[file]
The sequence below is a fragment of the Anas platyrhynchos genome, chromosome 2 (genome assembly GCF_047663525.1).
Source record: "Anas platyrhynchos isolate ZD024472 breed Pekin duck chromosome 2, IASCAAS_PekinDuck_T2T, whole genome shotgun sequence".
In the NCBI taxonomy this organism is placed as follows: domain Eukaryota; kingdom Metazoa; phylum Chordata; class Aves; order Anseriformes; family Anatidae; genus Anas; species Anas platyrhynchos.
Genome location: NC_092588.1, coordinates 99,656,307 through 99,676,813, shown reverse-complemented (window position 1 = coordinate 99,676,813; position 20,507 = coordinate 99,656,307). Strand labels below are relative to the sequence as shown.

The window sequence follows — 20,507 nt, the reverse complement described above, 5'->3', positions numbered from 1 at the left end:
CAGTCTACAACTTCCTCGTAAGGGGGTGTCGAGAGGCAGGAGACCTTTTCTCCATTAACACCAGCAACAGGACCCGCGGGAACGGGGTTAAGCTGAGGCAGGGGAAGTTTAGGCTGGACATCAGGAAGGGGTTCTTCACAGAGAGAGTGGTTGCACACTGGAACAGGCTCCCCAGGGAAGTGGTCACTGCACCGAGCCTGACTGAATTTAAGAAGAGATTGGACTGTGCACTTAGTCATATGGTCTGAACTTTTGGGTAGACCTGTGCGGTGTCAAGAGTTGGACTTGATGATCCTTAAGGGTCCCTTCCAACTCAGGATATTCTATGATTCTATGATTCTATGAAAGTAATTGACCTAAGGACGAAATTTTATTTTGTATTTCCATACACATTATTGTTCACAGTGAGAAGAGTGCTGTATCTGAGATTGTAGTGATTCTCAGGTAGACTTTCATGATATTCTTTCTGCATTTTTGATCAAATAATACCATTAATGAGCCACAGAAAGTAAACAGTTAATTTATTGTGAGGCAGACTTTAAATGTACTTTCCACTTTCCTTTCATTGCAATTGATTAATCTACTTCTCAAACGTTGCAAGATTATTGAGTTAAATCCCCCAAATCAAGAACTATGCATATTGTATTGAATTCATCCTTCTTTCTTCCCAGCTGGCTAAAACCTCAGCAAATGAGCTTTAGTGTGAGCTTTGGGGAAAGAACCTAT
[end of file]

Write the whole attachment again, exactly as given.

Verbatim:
The sequence below is a fragment of the Anas platyrhynchos genome, chromosome 2 (genome assembly GCF_047663525.1).
Source record: "Anas platyrhynchos isolate ZD024472 breed Pekin duck chromosome 2, IASCAAS_PekinDuck_T2T, whole genome shotgun sequence".
In the NCBI taxonomy this organism is placed as follows: domain Eukaryota; kingdom Metazoa; phylum Chordata; class Aves; order Anseriformes; family Anatidae; genus Anas; species Anas platyrhynchos.
Genome location: NC_092588.1, coordinates 99,656,307 through 99,676,813, shown reverse-complemented (window position 1 = coordinate 99,676,813; position 20,507 = coordinate 99,656,307). Strand labels below are relative to the sequence as shown.

The window sequence follows — 20,507 nt, the reverse complement described above, 5'->3', positions numbered from 1 at the left end:
CAGTCTACAACTTCCTCGTAAGGGGGTGTCGAGAGGCAGGAGACCTTTTCTCCATTAACACCAGCAACAGGACCCGCGGGAACGGGGTTAAGCTGAGGCAGGGGAAGTTTAGGCTGGACATCAGGAAGGGGTTCTTCACAGAGAGAGTGGTTGCACACTGGAACAGGCTCCCCAGGGAAGTGGTCACTGCACCGAGCCTGACTGAATTTAAGAAGAGATTGGACTGTGCACTTAGTCATATGGTCTGAACTTTTGGGTAGACCTGTGCGGTGTCAAGAGTTGGACTTGATGATCCTTAAGGGTCCCTTCCAACTCAGGATATTCTATGATTCTATGATTCTATGAAAGTAATTGACCTAAGGACGAAATTTTATTTTGTATTTCCATACACATTATTGTTCACAGTGAGAAGAGTGCTGTATCTGAGATTGTAGTGATTCTCAGGTAGACTTTCATGATATTCTTTCTGCATTTTTGATCAAATAATACCATTAATGAGCCACAGAAAGTAAACAGTTAATTTATTGTGAGGCAGACTTTAAATGTACTTTCCACTTTCCTTTCATTGCAATTGATTAATCTACTTCTCAAACGTTGCAAGATTATTGAGTTAAATCCCCCAAATCAAGAACTATGCATATTGTATTGAATTCATCCTTCTTTCTTCCCAGCTGGCTAAAACCTCAGCAAATGAGCTTTAGTGTGAGCTTTGGGGAAAGAACCTAT